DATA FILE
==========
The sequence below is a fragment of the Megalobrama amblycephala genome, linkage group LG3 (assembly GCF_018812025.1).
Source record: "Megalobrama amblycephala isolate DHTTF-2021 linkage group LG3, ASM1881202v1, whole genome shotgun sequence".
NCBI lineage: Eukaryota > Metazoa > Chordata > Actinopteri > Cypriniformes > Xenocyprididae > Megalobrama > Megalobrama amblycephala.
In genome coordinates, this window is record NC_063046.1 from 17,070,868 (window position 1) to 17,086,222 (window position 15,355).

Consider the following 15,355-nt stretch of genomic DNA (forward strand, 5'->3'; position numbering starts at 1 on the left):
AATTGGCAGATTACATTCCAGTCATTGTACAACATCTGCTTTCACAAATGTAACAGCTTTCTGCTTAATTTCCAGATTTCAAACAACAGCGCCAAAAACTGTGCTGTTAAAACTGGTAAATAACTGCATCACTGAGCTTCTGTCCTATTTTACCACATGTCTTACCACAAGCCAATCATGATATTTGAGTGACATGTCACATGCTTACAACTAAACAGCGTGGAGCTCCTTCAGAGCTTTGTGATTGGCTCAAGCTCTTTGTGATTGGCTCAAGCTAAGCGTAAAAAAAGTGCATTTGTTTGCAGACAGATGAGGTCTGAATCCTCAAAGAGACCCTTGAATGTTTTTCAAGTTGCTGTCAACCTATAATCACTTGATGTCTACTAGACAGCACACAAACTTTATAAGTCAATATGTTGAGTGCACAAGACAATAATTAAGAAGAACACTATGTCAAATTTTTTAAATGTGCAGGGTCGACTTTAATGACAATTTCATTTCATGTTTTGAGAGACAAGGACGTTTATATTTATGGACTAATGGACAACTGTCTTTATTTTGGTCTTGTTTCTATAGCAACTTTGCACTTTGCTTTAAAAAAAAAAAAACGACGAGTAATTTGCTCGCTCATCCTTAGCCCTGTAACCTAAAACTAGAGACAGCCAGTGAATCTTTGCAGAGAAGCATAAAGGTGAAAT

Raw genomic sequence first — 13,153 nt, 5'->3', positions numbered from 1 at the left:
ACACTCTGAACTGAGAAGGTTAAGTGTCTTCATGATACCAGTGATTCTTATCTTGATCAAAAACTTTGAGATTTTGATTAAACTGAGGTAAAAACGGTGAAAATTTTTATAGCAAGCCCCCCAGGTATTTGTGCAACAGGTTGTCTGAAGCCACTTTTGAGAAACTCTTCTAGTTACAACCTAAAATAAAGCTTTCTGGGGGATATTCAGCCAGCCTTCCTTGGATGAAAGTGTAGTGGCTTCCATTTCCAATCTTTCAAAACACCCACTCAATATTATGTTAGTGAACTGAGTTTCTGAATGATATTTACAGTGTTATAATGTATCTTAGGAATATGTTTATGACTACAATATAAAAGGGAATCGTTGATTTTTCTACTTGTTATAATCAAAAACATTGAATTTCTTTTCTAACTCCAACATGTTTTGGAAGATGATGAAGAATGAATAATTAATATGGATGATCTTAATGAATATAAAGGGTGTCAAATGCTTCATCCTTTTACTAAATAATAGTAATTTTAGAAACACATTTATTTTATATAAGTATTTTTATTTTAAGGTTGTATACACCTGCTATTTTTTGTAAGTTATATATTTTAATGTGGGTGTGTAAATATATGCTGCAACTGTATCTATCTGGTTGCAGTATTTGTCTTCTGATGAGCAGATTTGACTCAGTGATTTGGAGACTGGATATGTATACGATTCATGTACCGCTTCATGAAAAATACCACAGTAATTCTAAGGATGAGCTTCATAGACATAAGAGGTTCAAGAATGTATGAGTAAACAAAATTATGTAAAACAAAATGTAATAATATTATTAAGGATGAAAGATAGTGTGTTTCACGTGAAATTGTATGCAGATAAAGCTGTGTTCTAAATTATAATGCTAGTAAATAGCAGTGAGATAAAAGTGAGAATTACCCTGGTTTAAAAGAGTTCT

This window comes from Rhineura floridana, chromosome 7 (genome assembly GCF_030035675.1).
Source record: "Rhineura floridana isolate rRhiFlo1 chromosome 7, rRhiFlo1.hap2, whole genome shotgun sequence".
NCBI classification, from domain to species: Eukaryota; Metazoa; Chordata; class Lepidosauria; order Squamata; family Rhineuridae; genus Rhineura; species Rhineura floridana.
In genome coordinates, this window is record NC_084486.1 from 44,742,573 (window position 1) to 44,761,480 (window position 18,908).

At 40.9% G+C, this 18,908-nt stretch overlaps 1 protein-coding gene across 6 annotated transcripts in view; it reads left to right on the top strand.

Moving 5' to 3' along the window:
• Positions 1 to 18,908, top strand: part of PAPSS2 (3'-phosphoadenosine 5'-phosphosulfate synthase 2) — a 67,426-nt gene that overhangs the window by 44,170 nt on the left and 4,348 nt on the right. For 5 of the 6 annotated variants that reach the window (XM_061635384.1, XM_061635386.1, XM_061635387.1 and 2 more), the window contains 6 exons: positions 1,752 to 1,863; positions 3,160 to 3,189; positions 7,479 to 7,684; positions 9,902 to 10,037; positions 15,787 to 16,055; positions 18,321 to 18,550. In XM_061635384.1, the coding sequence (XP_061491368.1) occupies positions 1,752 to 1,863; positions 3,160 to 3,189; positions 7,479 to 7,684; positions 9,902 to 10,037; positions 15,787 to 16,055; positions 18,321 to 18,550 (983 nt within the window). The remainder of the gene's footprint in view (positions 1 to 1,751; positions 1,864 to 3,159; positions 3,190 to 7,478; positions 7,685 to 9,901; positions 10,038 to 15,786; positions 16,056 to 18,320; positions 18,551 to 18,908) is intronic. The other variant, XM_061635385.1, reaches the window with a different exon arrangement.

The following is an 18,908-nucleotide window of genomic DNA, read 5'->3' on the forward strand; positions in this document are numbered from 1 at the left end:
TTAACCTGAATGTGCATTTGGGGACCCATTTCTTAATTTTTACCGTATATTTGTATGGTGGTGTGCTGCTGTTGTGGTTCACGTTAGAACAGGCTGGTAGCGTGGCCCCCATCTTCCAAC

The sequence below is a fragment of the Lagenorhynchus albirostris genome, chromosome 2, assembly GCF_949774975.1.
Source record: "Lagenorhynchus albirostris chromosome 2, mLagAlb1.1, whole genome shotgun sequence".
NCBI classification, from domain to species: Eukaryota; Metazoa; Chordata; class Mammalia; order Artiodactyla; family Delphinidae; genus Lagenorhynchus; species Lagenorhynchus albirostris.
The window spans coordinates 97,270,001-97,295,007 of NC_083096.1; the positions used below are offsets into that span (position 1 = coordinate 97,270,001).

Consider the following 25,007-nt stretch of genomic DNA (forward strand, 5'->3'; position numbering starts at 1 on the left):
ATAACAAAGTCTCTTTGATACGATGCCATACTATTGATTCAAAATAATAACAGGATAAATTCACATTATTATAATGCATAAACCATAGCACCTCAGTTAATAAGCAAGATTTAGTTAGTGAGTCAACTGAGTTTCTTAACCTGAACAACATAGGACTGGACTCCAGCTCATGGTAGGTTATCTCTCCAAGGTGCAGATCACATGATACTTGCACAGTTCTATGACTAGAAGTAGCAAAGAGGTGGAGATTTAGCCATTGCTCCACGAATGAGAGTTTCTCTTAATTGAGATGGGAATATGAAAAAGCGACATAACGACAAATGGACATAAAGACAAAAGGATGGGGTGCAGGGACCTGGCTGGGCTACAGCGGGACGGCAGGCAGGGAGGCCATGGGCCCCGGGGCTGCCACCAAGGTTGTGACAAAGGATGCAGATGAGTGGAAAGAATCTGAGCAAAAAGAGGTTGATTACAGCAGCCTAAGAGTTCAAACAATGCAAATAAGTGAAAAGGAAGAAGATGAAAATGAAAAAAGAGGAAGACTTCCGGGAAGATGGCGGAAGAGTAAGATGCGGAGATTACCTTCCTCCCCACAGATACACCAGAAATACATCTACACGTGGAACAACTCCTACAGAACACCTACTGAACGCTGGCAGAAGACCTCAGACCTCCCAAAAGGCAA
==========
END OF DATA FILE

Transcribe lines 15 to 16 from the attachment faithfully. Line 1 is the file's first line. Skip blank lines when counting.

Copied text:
• Positions 1 to 18,908, top strand: part of PAPSS2 (3'-phosphoadenosine 5'-phosphosulfate synthase 2) — a 67,426-nt gene that overhangs the window by 44,170 nt on the left and 4,348 nt on the right. For 5 of the 6 annotated variants that reach the window (XM_061635384.1, XM_061635386.1, XM_061635387.1 and 2 more), the window contains 6 exons: positions 1,752 to 1,863; positions 3,160 to 3,189; positions 7,479 to 7,684; positions 9,902 to 10,037; positions 15,787 to 16,055; positions 18,321 to 18,550. In XM_061635384.1, the coding sequence (XP_061491368.1) occupies positions 1,752 to 1,863; positions 3,160 to 3,189; positions 7,479 to 7,684; positions 9,902 to 10,037; positions 15,787 to 16,055; positions 18,321 to 18,550 (983 nt within the window). The remainder of the gene's footprint in view (positions 1 to 1,751; positions 1,864 to 3,159; positions 3,190 to 7,478; positions 7,685 to 9,901; positions 10,038 to 15,786; positions 16,056 to 18,320; positions 18,551 to 18,908) is intronic. The other variant, XM_061635385.1, reaches the window with a different exon arrangement.

The following is an 18,908-nucleotide window of genomic DNA, read 5'->3' on the forward strand; positions in this document are numbered from 1 at the left end: